While employers across the globe continue to grapple with the challenge of ‘quiet quitting’ and a disengaged workforce just 1 in 5 business leaders (22 per cent) are prioritising retention this year.

New research conducted by Unily, the leading employee experience platform, found that retention is one of the lowest priorities among HR, IT and internal communications leaders. Instead, 1 in 3 respondents (30 per cent) are prioritising bringing in new talent – this is their second-biggest priority for the year ahead, coming in just behind creating a consistent experience for employees at 31 per cent.

A major factor underpinning low retention that explains the shift in focus to talent acquisition, is the apparent lack of confidence and clarity in understanding employee engagement cycles.

While 90 per cent of businesses agree that employee engagement changes throughout a team member’s employment, nearly a third of business (28 per cent) leaders attribute these fluctuations to specific company milestones or announcements. Meanwhile, 1 in 5 (21 per cent) acknowledge this dip in employee interest happens randomly. The report’s findings demonstrate a barrier to understanding what keeps employees engaged and interested before quiet quitting sets in.

Sam Hassani, chief technology officer at Unily, commented: “Most enterprises recognise that their people are their greatest asset, yet too few are prioritising talent retention. An ‘out with the old, in with the new’ mindset sits at odds with everything we know about creating a winning workplace culture. It’s an expensive, short-sighted strategy that will see existing talent feeling undervalued and replaceable.

“Ultimately, there are so many ways to understand, engage and activate existing employees without going through the exhaustive process of finding and bringing in new talent.”

What Do Employees Want?

A third of business leaders (33 per cent) admit to not understanding what their existing employees want in today’s disjointed workplace, and specifically almost 4 in 10 (39 per cent) felt that this lack of understanding was preventing them from communicating better internally. It is no surprise, then, that a quarter of respondents (25 per cent) have witnessed an increase in dissatisfied employees handing in their notice.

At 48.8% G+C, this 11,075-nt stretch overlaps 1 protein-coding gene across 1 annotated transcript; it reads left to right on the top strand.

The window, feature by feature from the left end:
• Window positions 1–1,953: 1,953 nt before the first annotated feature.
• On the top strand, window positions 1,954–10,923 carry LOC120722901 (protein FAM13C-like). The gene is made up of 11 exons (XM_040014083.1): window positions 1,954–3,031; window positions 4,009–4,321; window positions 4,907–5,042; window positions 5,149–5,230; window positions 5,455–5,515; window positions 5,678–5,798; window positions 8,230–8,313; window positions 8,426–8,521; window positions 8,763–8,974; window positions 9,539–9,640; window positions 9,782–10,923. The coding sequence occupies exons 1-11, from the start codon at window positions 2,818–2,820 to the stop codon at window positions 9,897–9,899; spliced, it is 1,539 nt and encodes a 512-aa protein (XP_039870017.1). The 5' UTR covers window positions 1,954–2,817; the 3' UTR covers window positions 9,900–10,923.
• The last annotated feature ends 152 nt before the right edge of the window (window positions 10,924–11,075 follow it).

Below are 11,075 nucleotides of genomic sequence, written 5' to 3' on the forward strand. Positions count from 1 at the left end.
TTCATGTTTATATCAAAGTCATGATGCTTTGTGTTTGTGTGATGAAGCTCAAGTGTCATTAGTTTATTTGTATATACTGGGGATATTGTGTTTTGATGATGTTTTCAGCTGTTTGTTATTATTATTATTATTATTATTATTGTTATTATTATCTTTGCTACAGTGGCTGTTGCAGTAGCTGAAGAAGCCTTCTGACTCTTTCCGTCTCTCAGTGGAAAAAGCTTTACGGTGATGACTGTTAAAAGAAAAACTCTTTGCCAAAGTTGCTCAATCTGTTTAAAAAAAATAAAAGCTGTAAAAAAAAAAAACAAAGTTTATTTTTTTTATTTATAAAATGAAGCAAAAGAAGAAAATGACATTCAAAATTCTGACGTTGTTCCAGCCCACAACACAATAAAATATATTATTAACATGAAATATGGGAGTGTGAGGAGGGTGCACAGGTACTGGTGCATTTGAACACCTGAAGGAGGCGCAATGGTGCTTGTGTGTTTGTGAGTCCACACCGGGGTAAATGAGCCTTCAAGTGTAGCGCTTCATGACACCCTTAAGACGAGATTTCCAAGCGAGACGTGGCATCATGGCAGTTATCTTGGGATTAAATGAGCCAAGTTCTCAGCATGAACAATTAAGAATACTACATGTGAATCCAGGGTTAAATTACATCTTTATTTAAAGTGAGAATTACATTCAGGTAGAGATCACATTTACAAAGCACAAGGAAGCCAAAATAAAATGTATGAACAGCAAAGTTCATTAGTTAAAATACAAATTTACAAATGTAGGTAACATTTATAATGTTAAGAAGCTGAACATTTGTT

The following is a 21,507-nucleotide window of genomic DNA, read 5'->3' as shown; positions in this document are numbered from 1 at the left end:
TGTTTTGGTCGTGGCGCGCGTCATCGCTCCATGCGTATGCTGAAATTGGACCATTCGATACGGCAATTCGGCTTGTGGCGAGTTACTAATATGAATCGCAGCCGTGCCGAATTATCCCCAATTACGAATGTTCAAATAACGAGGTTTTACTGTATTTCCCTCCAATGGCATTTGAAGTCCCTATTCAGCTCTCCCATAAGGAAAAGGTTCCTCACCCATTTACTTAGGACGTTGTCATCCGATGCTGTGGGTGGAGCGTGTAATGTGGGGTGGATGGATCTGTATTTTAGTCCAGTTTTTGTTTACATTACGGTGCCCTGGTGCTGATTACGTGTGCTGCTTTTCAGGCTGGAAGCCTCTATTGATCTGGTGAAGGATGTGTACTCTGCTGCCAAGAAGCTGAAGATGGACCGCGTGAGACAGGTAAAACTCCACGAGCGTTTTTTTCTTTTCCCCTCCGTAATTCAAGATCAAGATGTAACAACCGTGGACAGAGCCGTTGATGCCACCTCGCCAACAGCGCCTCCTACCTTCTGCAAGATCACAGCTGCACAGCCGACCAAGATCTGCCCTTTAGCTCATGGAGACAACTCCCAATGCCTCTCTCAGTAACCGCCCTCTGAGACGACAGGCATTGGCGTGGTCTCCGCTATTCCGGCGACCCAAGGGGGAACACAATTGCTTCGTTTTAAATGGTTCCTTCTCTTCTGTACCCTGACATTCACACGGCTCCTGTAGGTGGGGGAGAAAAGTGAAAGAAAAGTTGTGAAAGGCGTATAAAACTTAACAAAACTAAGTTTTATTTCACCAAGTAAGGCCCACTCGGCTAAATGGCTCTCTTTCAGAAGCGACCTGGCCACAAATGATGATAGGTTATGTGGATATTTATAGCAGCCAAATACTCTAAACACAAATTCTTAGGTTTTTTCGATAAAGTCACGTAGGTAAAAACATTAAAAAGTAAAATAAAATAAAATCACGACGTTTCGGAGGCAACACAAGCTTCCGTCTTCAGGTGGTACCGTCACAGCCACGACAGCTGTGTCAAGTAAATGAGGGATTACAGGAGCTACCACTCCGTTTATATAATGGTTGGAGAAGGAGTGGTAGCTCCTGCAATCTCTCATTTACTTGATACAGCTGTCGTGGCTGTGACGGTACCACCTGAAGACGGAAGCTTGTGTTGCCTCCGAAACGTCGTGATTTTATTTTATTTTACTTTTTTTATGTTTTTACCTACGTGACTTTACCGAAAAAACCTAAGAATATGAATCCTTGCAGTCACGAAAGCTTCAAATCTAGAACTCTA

The research found that just over a third (34 per cent) of HR, IT and internal communications leaders think their employees expect an ongoing, two-way dialogue with their employer but this is at odds with many already feeling bombarded by communications from their team leaders (34 per cent).

First and foremost, employees want a streamlined experience with 7 in 10 business leaders reporting that digital experience impacted “heavily” on their business’s ability to retain and attract talent.

Technology is The Answer

Post-pandemic, 64 per cent of all leaders recognise that employees are becoming increasingly frustrated with old, clunky technology, and have come to expect a consistent and smooth digital experience. Insufficient, frictional technology was cited as the top barrier preventing enterprises from offering the best digital employee experience (39 per cent) and better internal communications (45 per cent).

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